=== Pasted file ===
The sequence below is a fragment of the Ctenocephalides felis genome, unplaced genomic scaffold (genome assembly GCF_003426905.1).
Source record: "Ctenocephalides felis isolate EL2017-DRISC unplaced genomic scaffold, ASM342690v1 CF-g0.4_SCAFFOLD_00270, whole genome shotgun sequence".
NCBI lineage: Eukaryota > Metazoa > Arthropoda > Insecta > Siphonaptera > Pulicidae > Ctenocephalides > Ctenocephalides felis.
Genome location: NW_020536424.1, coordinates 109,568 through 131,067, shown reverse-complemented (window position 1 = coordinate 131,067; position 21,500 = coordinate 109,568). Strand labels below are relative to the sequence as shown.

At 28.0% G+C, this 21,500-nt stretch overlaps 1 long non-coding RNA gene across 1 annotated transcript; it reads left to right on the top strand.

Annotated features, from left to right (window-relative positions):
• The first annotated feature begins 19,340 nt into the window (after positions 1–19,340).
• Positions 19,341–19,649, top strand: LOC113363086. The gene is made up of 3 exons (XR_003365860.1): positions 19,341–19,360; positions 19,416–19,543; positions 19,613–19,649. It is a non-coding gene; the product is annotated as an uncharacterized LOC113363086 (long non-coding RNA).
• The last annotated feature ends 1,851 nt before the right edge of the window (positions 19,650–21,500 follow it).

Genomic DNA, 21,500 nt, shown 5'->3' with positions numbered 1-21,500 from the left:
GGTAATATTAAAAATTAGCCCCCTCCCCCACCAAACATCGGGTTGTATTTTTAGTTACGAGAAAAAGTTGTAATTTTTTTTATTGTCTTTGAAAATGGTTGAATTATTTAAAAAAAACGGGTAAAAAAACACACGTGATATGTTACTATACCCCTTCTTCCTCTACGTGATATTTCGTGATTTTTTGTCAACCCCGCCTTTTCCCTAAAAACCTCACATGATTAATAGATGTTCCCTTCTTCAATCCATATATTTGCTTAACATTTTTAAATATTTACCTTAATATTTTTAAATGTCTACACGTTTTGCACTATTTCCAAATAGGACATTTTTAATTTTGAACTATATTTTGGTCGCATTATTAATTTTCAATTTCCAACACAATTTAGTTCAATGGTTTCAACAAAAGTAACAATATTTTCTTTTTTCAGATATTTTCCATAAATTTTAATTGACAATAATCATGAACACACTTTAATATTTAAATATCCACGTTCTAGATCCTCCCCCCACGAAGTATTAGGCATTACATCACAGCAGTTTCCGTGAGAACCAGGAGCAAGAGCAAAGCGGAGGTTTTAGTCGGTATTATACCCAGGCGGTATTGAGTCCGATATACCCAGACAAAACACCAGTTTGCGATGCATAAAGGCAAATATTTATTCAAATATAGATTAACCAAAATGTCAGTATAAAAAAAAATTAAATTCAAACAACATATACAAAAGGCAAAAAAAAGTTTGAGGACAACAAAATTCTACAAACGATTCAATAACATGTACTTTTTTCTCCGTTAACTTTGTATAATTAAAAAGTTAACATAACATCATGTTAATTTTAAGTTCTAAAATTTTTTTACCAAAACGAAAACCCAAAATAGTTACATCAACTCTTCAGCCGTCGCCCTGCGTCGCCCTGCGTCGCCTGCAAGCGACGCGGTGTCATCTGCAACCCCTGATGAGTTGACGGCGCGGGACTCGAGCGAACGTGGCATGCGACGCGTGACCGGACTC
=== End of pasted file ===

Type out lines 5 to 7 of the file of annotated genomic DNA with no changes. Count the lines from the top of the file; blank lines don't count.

At 28.0% G+C, this 21,500-nt stretch overlaps 1 long non-coding RNA gene across 1 annotated transcript; it reads left to right on the top strand.

Annotated features, from left to right (window-relative positions):
• The first annotated feature begins 19,340 nt into the window (after positions 1–19,340).